European Voice

Posted: April 7, 2008 in European Voice
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Here are a couple of op-eds that i wrote for the European Voice (http://www.europeanvoice.com/) an off-shoot of the Economist. Can’t link to them directly, as they have a charge on their website. The most recent looks at China’s march on Africa while the EU fiddles around, and the second calls for the Europeans to come together with some semblance of a coherence strategy on Russia.
 

China steals a march while EU dawdles in Africa

By Raffaello Pantucci 

Vol. 14 No. 4 : 31 January 2008

Rather than the usual winter decision to turn off the gas taps to Ukraine or Belarus, Gazprom kicked off 2008 with the announcement that it was looking towards investing in Nigeria. The immediate Western paranoia about this is all the more absurd given Europe’s continuing insistence on a gradualist approach to Africa that is so plainly not working.

 

China and India are inexorably – though without heavy-handed interference – encroaching on the continent and exploiting its rich natural resources.

Small wonder that Russia wants part of the action.

Ardent Europeanists often champion the notion of process as an achievement. For them, it is the incremental action within European bureaucracies that gives them their strength – the acquis which provides European institutions with credibility and longevity, and eventually the pan-European identity which will provide legitimacy to the institutions.
Thanks in part to the stasis of the Cold War, Europe had years to slowly cogitate and develop ideas which may well lead to greater cohesion – the single market, the growing zone of visa-free travel are indeed achievements. But it is becoming clear that, in a time of accelerating globalisation and competition against an emerging superpower as ambitious as China, gradualism can only spell doom for any credible EU foreign policy.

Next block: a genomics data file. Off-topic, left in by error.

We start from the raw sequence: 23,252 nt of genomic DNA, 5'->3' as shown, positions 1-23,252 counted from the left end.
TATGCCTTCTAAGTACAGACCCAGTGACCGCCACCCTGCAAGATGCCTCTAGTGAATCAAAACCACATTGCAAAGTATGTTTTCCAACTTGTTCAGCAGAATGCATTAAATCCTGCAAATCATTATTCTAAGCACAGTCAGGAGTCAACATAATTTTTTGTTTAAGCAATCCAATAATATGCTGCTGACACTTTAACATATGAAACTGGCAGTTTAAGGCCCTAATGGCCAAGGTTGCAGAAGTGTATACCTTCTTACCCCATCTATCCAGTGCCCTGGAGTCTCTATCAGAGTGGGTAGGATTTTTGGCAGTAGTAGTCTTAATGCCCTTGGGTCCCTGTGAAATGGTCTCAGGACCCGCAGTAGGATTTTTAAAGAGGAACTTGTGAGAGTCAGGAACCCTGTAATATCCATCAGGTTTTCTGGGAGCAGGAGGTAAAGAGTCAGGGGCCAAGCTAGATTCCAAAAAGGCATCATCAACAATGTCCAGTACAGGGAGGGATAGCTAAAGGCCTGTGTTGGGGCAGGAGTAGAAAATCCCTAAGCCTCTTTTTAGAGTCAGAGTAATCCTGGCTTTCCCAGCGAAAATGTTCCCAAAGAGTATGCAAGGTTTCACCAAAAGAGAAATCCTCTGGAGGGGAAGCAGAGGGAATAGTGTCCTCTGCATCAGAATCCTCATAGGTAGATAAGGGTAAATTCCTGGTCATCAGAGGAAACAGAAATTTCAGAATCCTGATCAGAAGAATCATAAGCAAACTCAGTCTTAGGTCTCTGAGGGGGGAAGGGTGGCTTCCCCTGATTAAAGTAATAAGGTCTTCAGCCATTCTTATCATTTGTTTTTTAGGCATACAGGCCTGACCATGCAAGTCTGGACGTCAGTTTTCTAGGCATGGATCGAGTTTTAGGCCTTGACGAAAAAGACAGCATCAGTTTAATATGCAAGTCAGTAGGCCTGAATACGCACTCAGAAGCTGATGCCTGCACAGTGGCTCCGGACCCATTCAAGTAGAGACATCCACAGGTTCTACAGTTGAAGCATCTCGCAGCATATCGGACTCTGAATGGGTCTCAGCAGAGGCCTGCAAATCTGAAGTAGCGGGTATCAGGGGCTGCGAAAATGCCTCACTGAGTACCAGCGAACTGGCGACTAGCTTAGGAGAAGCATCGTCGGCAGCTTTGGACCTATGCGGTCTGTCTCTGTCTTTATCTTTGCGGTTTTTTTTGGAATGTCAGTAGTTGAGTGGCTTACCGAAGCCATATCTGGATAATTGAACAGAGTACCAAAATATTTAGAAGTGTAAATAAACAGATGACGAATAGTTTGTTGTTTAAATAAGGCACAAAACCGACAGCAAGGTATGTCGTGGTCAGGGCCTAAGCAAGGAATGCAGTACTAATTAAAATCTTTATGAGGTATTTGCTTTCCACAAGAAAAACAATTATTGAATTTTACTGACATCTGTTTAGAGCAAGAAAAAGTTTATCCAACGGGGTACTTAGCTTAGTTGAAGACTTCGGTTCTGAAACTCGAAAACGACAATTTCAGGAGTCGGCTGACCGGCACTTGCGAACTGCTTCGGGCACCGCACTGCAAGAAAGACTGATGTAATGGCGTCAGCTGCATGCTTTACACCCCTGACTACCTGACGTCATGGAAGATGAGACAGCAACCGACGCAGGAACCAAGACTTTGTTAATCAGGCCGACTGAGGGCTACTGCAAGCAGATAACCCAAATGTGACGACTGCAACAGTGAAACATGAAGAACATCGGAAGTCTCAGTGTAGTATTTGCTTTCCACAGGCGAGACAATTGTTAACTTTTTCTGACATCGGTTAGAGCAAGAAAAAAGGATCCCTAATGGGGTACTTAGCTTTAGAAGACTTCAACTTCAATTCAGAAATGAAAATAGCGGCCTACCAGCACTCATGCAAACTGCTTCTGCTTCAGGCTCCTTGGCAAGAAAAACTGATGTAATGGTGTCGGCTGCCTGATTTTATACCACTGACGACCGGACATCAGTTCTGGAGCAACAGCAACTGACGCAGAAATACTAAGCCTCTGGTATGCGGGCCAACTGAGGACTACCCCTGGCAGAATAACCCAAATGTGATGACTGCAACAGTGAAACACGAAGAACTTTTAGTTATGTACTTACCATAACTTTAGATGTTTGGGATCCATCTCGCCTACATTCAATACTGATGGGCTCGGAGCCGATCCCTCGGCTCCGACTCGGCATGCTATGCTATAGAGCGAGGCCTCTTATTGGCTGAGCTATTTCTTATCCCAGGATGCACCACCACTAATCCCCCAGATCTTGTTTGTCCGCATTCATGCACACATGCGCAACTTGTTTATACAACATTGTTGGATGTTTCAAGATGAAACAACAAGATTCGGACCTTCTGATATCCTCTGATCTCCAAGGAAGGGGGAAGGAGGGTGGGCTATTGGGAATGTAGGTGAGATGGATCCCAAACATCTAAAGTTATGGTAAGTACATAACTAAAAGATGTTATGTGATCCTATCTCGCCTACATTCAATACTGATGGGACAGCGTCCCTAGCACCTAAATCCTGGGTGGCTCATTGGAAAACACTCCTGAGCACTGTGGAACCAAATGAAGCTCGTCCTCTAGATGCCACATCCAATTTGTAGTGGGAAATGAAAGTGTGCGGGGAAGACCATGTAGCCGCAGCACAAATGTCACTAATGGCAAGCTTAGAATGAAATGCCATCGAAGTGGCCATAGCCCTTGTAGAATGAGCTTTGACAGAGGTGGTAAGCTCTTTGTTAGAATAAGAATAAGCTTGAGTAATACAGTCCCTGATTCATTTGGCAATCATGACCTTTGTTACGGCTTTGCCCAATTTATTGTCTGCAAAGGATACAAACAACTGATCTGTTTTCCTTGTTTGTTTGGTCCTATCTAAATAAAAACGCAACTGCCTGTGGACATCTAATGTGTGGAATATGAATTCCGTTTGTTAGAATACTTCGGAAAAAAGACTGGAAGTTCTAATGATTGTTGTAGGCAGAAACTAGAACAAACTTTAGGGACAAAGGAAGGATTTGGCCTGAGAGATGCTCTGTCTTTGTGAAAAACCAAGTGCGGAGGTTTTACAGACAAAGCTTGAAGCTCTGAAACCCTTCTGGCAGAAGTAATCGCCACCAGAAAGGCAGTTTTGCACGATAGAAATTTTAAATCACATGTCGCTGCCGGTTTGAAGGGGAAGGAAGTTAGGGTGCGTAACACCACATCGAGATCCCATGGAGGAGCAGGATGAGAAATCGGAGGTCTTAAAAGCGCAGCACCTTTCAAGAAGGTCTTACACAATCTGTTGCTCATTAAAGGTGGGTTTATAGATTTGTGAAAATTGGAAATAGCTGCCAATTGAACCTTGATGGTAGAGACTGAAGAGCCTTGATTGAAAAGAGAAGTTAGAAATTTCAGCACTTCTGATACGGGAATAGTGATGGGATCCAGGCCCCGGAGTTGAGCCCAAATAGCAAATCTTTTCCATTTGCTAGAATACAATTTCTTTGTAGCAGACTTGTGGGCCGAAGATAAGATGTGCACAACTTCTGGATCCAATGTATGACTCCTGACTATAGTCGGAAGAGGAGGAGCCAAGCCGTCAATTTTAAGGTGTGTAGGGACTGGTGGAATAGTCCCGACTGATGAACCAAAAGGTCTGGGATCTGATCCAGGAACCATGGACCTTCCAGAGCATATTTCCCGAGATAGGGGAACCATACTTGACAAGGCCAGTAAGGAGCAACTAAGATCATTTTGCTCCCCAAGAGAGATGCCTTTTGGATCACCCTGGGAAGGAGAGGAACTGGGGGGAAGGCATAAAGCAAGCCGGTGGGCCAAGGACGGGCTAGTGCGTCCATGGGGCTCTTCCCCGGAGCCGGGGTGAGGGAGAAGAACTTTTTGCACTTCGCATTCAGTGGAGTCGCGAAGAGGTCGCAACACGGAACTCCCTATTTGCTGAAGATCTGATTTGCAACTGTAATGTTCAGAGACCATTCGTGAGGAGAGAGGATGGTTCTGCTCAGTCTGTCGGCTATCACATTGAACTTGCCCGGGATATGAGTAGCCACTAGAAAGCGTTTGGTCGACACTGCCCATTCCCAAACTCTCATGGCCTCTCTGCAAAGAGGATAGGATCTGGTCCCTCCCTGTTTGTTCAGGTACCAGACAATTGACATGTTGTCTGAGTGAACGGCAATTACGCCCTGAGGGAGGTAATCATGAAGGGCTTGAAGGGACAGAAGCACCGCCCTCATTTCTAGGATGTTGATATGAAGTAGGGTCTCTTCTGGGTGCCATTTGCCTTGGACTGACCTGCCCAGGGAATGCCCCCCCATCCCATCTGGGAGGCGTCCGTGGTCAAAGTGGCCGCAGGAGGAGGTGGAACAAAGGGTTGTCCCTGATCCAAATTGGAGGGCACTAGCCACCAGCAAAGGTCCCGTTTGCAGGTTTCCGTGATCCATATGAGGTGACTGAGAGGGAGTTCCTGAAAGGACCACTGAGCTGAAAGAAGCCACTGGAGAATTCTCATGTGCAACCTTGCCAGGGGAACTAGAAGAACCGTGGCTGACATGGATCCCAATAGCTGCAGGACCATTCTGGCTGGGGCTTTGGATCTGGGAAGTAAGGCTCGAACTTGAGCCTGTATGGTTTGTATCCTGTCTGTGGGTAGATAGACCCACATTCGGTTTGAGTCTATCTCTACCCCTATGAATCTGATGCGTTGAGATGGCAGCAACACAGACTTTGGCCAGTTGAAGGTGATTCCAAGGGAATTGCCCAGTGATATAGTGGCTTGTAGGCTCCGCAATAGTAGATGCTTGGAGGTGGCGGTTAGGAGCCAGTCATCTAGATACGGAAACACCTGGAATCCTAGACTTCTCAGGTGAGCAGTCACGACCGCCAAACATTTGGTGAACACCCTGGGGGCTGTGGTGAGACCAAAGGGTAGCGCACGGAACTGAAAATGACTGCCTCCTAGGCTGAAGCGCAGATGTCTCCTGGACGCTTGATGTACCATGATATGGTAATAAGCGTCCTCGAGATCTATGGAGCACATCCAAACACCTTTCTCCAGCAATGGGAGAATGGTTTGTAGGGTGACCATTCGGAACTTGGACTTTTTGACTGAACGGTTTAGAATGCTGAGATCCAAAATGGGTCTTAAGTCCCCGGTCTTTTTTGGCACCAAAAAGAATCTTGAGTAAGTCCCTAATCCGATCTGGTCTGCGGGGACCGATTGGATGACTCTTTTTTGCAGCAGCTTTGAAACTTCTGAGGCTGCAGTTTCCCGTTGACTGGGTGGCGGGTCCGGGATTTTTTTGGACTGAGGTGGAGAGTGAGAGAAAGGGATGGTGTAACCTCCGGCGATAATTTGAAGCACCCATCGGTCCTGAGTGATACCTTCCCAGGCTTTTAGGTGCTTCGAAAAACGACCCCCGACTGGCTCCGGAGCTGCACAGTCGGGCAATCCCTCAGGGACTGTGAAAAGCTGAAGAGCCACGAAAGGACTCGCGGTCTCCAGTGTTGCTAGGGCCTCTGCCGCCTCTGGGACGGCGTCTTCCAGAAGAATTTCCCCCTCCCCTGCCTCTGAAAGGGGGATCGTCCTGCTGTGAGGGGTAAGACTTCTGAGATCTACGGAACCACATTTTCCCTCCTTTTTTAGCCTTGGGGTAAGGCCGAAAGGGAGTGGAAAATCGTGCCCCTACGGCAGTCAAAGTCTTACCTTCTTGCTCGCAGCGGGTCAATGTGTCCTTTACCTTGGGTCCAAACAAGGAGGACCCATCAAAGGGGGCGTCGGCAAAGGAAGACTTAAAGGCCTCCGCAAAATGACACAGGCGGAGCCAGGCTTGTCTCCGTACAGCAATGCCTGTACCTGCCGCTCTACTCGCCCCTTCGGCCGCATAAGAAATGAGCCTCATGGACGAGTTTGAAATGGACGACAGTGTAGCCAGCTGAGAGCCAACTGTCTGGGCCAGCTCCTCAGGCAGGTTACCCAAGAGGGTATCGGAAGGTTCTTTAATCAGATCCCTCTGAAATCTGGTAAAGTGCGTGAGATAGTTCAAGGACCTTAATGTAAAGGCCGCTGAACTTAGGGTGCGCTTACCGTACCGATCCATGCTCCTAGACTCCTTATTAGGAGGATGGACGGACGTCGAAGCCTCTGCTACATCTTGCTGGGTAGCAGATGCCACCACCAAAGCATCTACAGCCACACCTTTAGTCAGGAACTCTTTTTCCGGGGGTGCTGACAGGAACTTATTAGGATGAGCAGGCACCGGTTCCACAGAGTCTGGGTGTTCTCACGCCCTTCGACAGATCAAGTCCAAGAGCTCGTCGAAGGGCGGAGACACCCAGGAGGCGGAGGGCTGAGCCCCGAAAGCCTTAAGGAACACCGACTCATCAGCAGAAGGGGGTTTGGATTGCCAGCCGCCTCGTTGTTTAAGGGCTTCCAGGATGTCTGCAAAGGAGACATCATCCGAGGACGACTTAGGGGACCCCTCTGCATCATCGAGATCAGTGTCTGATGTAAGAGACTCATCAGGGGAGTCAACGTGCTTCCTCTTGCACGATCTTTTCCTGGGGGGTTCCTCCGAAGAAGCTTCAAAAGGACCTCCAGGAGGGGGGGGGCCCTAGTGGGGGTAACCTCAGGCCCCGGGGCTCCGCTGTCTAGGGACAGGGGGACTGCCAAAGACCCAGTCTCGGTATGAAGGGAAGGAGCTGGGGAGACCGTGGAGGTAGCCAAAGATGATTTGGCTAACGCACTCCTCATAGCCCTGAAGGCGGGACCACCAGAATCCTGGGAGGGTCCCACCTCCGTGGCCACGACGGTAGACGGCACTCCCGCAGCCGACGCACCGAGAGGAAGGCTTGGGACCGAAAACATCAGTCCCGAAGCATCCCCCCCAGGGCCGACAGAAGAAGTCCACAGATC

Occasional summits at which leaders gather – or don’t, as in the case of the EU-Africa summit and Gordon Brown – do not double as an actionable foreign policy. Nor does talk of a “new era for political dialogue” with Africa disguise the fact that there is an essential disconnection between what Africa needs and what Europe seems able to give.
In stark contrast, China throws major summits for African states at which thousands of business deals are discussed, and the capital city Beijing is transformed to welcome African leaders. Discussions about human rights issues in problem states such as Sudan and Zimbabwe are notably absent.
Instead the priority is a pragmatic recognition of the needs of both the supplier and provider states. China needs untapped sources of hydrocarbons and new markets; African states need, or want, new infrastructure and weaponry.
None of this is particularly focused against Europe, which is becoming simply irrelevant. But Russia’s decision to invest in Nigeria and the United States’ decision to create AFRICOM are certainly symptoms of a vacuum left in Africa that can easily be attributed to European failure.
China continues to make (and literally build) in-roads to Africa and is only quietly the ‘responsible stakeholder’ that the US urged it to be, by allegedly pressuring recalcitrant African leaders through back-room channels. The Europeans, by contrast, busy themselves with vacuous statements but appear unable to deal with awkward but soluble difficulties such as assembling armed forces to help restore peace in troublespots on the continent they so long considered their backyard.
This is not a counsel of despair, nor a call to neo-colonialism, nor an invitation to abandon natural responsibilities (and huge opportunities) in Africa. The strong cultural and human connections are real, as are pressing issues that would benefit from co-ordinated action – starting with immigration, but extending well beyond this.
While Europe remains paralysed about what to do next, China – and to some extent India – are filling the void in Africa with millions of euros in investment and a 750,000 strong army of merchants and businessmen; they are settling in for the long-haul.